First Get The Data

I searched the web for a list of historical holiday dates and came across this:

Historic List of Holidays and Their Dates

You might be able to find this in a easier to use format, but this was perfect for this post.

Extract Data with Beautiful Soup

Here is where Python and the plethora of its libraries come in handy.  I used pip to install the requests and the bs4 libraries.  If this sounds like Latin to you drop me an email and I will shoot you some instructions on how to install these libraries.  If you have Python, then you have the download/install tool known as pip.

Here is the Python code.  Don’t worry it is quite short.

# Created:     24/02/2020
# Copyright:   (c) George 2020
# Licence:     <your licence>
#-------------------------------------------------------------------------------

import requests
from bs4 import BeautifulSoup

url = 'http://www.market-holidays.com/'
page = requests.get(url)
soup = BeautifulSoup(page.text,'html.parser')
print(soup.title.text)
all_tables = soup.findAll('table')
#print (all_tables)
print (len(all_tables))
#print (all_tables[0])
print("***")
a = list()
b = list()
c = list()
#print(all_tables[0].find_all('tr')[0].text)
for numTables in range(len(all_tables)-1):
    for rows in all_tables[numTables].find_all('tr'):
        a.append(rows.find_all('td')[0].text)
        b.append(rows.find_all('td')[1].text)

for j in range(len(a)-1):
    print(a[j],"-",b[j])
Using Beautiful Soup to Extract Table Data

As you can see this is very simple code.  First I set the variable url to the website where the holidays are located.  I Googled on how to do this – another cool thing about Python – tons of users.  I pulled the data from the website and stuffed it into the page object.  The page object has several attributes (properties) and one of them  is a text representation of the entire page.  I pass this text to the BeautifulSoup library and inform it to parse it with the html.parser.  In other words, prepare to extract certain values based on html tags.  All_tables contains all of the tables that were parsed from the text file using Soup.  Don’t worry how this works, as its not important, just use it as a tool.  In my younger days as a programmer I would have delved into how this works, but it wouldn’t be worth the time because I just need the data to carry out my objective; this is one of the reasons classically trained programmers never pick up the object concept.  Now that I have all the tables in a list I can loop through each row in each table.  It looked liker there were 9 rows and 2 columns in the different sections of the website, but I didn’t know for sure so I just let the library figure this out for me.  So I played around with the code and found out that the first two columns of the table contained the name of the holiday and the date of the holiday.  So, I simply stuffed the text values of these columns in two lists:  a and b.  Finally I print out the contents of the two lists, separated by a hyphen, into the Interpreter window.  At this point I could simply carry on with Python and create the EasyLanguage statements and fill in the data I need.  But I wanted to play around with Excel in case readers didn’t want to go the Python route.  I could have used a powerful editor such as NotePad++ to extract the data from the website in place of Python.  GREP could have done this.  GREP is an editor tool to find and replace expressions in a text file.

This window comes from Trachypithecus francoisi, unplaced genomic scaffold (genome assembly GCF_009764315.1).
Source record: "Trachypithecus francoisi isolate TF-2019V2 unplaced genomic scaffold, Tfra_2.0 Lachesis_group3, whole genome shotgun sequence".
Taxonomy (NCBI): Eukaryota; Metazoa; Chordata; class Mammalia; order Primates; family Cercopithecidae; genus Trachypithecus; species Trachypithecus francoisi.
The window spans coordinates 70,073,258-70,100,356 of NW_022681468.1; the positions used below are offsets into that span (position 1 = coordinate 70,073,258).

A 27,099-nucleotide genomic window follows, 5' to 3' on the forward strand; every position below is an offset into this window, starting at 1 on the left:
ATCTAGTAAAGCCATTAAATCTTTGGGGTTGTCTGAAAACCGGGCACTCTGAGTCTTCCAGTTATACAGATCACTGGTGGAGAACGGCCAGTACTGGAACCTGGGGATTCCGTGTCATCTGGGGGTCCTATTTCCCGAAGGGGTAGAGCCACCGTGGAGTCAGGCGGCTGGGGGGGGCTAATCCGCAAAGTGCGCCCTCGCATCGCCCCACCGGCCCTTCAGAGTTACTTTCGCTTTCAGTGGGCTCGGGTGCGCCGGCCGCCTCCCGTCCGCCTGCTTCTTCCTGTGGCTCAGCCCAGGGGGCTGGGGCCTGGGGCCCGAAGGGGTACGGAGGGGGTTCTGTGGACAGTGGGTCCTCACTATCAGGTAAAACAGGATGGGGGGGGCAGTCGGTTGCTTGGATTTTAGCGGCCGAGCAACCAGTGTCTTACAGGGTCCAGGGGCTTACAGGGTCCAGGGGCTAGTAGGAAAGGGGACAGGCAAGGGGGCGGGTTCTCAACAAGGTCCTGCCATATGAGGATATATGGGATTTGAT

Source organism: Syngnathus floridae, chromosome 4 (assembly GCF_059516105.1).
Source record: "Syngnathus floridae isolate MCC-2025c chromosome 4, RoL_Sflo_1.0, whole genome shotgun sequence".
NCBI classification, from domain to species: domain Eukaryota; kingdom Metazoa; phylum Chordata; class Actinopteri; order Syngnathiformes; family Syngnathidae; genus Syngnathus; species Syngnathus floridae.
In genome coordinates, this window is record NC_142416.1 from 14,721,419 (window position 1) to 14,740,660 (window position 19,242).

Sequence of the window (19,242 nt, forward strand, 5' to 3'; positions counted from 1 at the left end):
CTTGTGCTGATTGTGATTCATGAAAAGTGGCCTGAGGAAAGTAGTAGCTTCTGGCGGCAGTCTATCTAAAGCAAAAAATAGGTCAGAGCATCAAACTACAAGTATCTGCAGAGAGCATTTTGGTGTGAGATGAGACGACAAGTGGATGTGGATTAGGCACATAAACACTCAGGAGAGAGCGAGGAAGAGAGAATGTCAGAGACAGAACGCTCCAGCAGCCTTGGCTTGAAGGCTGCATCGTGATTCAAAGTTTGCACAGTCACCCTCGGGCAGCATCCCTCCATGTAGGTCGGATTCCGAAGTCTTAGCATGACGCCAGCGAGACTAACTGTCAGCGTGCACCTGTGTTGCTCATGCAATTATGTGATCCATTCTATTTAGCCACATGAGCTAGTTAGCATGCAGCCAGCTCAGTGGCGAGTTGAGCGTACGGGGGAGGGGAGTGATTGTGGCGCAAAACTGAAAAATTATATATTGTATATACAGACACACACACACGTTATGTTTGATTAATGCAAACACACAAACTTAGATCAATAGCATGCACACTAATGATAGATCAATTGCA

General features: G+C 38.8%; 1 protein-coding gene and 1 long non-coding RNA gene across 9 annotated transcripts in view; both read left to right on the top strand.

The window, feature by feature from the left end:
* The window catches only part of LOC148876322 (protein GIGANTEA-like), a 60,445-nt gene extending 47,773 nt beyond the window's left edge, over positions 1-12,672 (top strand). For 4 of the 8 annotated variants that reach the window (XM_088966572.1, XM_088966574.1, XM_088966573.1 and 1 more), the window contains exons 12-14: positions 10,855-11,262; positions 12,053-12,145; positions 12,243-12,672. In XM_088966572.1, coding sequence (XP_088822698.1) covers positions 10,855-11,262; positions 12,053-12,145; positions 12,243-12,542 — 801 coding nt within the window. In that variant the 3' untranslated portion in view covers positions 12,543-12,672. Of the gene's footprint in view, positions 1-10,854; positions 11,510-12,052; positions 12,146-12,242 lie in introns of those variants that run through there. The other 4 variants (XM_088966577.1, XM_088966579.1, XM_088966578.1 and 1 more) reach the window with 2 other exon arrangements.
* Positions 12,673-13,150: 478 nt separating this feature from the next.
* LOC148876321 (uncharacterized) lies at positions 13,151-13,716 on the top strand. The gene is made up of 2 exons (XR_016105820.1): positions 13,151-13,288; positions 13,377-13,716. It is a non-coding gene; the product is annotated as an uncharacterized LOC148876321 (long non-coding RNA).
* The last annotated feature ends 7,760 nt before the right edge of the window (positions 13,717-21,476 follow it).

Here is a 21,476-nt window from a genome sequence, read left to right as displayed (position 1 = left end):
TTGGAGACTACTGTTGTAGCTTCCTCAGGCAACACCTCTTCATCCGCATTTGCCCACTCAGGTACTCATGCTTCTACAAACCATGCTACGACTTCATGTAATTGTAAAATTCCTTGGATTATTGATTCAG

Use Excel to Create Actual EasyLanguage – Really!

I created a new spreadsheet.  I used Excel, but you could use any spreadsheet software.   I first created a prototype of the code I would need to encapsulate the data into array structures.  Here is what I want the code to look like:

Arrays: holidayName[300](""),holidayDate[300](0);

holidayName[1]="New Year's Day ";	holidayDate[1]=19900101;
Code Prototype

This is just the first few lines of the function prototype.  But you can notice a repetitive pattern.  The array names stay the same – the only values that change are the array elements and the array indices.  Computers love repetitiveness.  I can use this information a build a spreadsheet – take a look.

Type EasyLanguage Into the Columns and Fill Down!

I haven’t copied the data that I got out of Python just yet.  That will be step 2.  Column A has the first array name holidayName (notice I put the left square [ bracket in the column as well).  Column B will contain the array index and this is a formula.  Column C contains ]=”.  Column D will contain the actual holiday name and Column E contains theThese columns will build the holidayName array.  Columns G throuh K will build the holidayDates array.    Notice column  H  equals column B.  So whatever we do to column B (Index) will be reflected in Column H (Index).  So we have basically put all the parts of the EasyLanguage into  Columns A thru K.